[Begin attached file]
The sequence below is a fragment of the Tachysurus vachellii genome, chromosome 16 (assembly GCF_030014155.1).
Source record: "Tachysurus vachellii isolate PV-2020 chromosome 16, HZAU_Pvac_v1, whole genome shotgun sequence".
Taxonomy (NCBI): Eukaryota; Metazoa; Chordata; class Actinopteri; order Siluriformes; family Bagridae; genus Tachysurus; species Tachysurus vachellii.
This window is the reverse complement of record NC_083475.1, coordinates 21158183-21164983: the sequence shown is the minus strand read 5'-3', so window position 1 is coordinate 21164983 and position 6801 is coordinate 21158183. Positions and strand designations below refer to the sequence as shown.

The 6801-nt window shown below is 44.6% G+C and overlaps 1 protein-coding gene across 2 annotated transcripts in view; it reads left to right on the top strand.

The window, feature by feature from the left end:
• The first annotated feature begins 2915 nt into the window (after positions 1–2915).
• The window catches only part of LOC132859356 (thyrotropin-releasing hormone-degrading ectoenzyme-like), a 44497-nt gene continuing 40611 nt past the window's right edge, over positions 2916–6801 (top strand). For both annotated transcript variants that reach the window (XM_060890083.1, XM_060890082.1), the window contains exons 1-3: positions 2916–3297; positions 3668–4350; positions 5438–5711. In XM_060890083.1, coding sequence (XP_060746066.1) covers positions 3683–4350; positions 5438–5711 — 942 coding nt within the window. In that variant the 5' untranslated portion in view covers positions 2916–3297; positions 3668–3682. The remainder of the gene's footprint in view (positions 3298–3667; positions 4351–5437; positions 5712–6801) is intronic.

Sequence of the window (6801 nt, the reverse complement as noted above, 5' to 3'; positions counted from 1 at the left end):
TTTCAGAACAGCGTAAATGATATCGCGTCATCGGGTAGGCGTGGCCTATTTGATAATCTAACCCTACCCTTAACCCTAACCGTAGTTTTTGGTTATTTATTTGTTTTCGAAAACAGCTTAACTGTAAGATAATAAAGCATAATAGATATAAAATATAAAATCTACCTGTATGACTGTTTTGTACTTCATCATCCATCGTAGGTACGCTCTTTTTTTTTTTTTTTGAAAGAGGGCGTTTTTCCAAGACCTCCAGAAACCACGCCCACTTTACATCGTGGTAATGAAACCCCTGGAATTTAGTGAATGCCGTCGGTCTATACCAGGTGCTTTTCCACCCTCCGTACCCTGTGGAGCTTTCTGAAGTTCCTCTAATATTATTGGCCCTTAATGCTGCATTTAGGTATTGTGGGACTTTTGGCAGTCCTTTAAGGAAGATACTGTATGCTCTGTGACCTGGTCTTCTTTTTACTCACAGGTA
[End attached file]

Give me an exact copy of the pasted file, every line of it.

The sequence below is a fragment of the Tachysurus vachellii genome, chromosome 16 (assembly GCF_030014155.1).
Source record: "Tachysurus vachellii isolate PV-2020 chromosome 16, HZAU_Pvac_v1, whole genome shotgun sequence".
Taxonomy (NCBI): Eukaryota; Metazoa; Chordata; class Actinopteri; order Siluriformes; family Bagridae; genus Tachysurus; species Tachysurus vachellii.
This window is the reverse complement of record NC_083475.1, coordinates 21158183-21164983: the sequence shown is the minus strand read 5'-3', so window position 1 is coordinate 21164983 and position 6801 is coordinate 21158183. Positions and strand designations below refer to the sequence as shown.

The 6801-nt window shown below is 44.6% G+C and overlaps 1 protein-coding gene across 2 annotated transcripts in view; it reads left to right on the top strand.

The window, feature by feature from the left end:
• The first annotated feature begins 2915 nt into the window (after positions 1–2915).
• The window catches only part of LOC132859356 (thyrotropin-releasing hormone-degrading ectoenzyme-like), a 44497-nt gene continuing 40611 nt past the window's right edge, over positions 2916–6801 (top strand). For both annotated transcript variants that reach the window (XM_060890083.1, XM_060890082.1), the window contains exons 1-3: positions 2916–3297; positions 3668–4350; positions 5438–5711. In XM_060890083.1, coding sequence (XP_060746066.1) covers positions 3683–4350; positions 5438–5711 — 942 coding nt within the window. In that variant the 5' untranslated portion in view covers positions 2916–3297; positions 3668–3682. The remainder of the gene's footprint in view (positions 3298–3667; positions 4351–5437; positions 5712–6801) is intronic.

Sequence of the window (6801 nt, the reverse complement as noted above, 5' to 3'; positions counted from 1 at the left end):
TTTCAGAACAGCGTAAATGATATCGCGTCATCGGGTAGGCGTGGCCTATTTGATAATCTAACCCTACCCTTAACCCTAACCGTAGTTTTTGGTTATTTATTTGTTTTCGAAAACAGCTTAACTGTAAGATAATAAAGCATAATAGATATAAAATATAAAATCTACCTGTATGACTGTTTTGTACTTCATCATCCATCGTAGGTACGCTCTTTTTTTTTTTTTTTGAAAGAGGGCGTTTTTCCAAGACCTCCAGAAACCACGCCCACTTTACATCGTGGTAATGAAACCCCTGGAATTTAGTGAATGCCGTCGGTCTATACCAGGTGCTTTTCCACCCTCCGTACCCTGTGGAGCTTTCTGAAGTTCCTCTAATATTATTGGCCCTTAATGCTGCATTTAGGTATTGTGGGACTTTTGGCAGTCCTTTAAGGAAGATACTGTATGCTCTGTGACCTGGTCTTCTTTTTACTCACAGGTA